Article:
The story is ludicrous, the acting laughable, and the American accents of these British upper class people are way beyond hilarious … but boy oh boy, those airplanes! Never before or since have so many authentic aircraft been assembled and flown with such derring-do. Howard Hughes himself flew the final scene, when his stunt pilots refused to attempt it. He crashed the plane, but he got the shot. Very little of this stuff is faked up against a rear projection screen, folks, almost all of it is real cameras bolted onto real airplanes trained on actors and/or pilots who really are up there in those rickety old crates, many of them probably wishing they’d worn diapers. The final dogfight is probably the best recreation ever made of what it was like to fly during WWI, and we’re unlikely to see anything like it again. Oh, yes, I know Martin Scorsese recreated some of the dogfight flying in The Aviator, but ironically, that was all jazzed up with CGI and way beyond the capabilities of actual airplanes; we are now in the age beyond reality, and into hyper-reality. Now you can locate a virtual camera high in the air and motionless and have a plane come zooming by within a few feet of your viewpoint. Hughes had to put his actual cameras on actual planes which, for me, makes it much more exciting than the hyper-real, or, to put it another way, over hyped.
The stories of the making of this film are almost impossible to credit. Hughes had the film in the can as a silent, then decided to just junk all that and remake it with sound. The actress who had played the floozy was Danish, and her accent made it impossible to believe her as a British aristocrat, so Hughes replaced her with … Jean Harlow, who has undeniable talents, but a British accent isn’t one of them. She is unintentionally hilarious.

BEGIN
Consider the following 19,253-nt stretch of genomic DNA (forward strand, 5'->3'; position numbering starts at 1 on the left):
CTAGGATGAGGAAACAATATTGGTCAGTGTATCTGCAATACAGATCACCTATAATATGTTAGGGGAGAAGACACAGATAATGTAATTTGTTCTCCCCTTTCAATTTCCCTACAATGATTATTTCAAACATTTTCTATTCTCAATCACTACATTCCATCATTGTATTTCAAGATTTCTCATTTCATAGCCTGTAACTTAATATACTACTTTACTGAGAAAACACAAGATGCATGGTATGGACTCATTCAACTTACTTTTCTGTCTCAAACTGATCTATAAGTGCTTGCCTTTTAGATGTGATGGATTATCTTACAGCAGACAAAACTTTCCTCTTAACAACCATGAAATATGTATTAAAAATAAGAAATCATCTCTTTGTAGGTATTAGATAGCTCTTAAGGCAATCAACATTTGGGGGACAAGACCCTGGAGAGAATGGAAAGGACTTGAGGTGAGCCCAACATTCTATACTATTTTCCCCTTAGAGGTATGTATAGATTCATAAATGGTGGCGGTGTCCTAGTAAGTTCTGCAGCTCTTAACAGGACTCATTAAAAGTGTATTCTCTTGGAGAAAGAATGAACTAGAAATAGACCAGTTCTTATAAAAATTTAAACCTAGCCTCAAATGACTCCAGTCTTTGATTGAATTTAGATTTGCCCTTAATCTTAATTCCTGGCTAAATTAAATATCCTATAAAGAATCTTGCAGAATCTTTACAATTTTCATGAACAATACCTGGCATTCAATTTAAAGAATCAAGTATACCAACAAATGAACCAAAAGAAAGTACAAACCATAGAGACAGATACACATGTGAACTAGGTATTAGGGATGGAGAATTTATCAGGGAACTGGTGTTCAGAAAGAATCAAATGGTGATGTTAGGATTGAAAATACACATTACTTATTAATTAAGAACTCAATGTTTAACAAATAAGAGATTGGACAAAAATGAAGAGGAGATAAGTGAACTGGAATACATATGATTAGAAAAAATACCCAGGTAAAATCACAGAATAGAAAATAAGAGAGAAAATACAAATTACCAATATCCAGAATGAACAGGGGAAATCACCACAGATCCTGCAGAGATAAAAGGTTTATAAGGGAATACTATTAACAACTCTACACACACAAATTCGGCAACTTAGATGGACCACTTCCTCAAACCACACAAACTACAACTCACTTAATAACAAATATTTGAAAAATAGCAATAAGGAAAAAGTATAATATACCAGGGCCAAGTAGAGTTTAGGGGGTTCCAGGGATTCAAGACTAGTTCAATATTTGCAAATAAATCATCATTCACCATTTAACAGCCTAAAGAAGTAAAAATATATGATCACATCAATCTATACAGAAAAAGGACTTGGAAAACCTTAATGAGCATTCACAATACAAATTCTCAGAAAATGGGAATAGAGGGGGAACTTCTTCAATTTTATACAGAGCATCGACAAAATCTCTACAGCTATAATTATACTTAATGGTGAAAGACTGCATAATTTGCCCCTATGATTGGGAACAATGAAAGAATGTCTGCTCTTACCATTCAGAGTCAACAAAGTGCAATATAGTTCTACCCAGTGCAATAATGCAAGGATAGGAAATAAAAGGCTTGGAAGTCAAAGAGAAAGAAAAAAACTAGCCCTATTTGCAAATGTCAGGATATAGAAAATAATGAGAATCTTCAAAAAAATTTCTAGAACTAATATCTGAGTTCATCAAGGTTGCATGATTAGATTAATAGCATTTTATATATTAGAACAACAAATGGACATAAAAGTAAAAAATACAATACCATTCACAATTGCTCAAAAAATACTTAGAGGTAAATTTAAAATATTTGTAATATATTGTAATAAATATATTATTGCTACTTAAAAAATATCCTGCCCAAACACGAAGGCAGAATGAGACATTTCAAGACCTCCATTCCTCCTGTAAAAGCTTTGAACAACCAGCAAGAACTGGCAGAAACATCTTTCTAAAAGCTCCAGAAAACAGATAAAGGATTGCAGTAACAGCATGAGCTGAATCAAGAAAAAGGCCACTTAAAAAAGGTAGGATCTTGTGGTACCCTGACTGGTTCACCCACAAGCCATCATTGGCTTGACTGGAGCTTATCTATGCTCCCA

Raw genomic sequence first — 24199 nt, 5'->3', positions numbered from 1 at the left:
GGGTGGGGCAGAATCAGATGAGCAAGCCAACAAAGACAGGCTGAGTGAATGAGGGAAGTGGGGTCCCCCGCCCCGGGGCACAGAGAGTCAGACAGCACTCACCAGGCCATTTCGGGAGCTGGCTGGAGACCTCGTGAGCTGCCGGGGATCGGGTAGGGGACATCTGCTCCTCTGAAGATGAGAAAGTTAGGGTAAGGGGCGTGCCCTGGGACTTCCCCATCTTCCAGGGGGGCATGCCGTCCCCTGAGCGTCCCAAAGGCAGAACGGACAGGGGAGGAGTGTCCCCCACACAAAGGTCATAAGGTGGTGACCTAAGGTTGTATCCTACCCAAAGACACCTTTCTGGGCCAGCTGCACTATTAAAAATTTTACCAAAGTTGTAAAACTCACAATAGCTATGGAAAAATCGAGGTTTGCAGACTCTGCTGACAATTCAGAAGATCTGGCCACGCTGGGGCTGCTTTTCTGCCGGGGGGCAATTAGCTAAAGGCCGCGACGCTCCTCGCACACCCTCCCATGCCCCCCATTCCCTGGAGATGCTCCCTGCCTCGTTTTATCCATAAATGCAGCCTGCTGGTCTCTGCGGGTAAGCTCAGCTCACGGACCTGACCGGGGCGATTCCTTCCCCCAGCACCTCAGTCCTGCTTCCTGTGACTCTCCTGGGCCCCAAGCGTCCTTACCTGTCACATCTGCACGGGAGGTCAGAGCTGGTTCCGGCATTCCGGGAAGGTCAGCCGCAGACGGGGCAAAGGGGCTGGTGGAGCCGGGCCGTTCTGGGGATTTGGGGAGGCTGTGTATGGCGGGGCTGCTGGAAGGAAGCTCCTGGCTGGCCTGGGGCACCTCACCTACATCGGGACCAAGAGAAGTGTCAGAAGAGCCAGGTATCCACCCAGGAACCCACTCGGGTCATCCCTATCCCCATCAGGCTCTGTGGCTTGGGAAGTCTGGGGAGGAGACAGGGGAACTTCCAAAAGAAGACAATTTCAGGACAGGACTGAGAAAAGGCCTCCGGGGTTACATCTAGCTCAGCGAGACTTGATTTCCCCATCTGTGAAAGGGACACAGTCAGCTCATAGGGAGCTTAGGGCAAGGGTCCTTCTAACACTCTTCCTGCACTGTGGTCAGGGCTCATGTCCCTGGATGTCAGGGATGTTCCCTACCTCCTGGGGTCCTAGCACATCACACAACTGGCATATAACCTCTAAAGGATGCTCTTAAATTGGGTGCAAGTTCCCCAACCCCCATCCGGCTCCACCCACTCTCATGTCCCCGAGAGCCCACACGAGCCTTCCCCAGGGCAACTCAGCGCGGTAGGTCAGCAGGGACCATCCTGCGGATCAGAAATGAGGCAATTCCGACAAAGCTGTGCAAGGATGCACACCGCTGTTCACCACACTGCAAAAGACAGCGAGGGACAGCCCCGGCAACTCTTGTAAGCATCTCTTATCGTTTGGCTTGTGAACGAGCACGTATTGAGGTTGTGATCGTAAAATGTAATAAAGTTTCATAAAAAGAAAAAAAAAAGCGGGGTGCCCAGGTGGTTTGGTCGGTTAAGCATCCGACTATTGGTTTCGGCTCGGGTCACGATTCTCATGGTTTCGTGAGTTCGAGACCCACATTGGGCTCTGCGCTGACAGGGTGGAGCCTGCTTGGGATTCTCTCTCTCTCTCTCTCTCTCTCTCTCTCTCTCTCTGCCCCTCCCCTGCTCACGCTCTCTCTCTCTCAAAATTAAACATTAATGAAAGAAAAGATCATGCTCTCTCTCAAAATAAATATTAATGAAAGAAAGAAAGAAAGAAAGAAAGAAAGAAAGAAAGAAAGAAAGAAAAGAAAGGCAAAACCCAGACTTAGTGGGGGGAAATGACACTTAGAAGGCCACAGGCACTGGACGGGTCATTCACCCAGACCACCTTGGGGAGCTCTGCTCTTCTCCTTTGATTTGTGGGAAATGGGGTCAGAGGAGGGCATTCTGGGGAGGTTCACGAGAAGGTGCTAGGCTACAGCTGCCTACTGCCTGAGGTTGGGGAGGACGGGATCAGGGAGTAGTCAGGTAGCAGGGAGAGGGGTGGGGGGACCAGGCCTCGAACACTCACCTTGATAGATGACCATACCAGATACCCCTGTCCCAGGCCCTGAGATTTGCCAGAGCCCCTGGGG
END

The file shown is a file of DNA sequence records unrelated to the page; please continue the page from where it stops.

But if you can ignore all that—FFing through most of the story elements isn’t a bad idea—you will be rewarded with much more than just the dogfight. The first action sequence involves a German zeppelin attacking London. The model work here is extraordinarily good for the time. The fiery crash of this aerial behemoth has to be seen to be believed, would do credit to a modern SFX model shop, and pre-dated by seven years the explosion of the Hindenburg. And it looks very much like the real crash, which is astounding. Smoke, water, and fire are the hardest things to do in miniature; this model must have been enormous. (There are also ludicrous elements, as when the Germans determine they must lighten the ship to rise above pursuing British airplanes … so almost the whole crew line up, shout “Für Gott, Kaiser, und Vaterland!” and jump calmly out the bomb bay doors.) (Also, I defy anyone these days to watch the final scene, with a man holding his dying brother—who he has just shot to keep the yellow-bellied little coward from spilling his guts to the Germans—and not laugh.)
The DVD we watched was restored by UCLA from the last surviving print, which has many hand-tinted scenes, and one eight-minute sequence in two-strip color that is surprisingly good. It takes place at a fancy dance in a mansion, and I understand this is the only color footage of platinum blonde Jean Harlow in existence.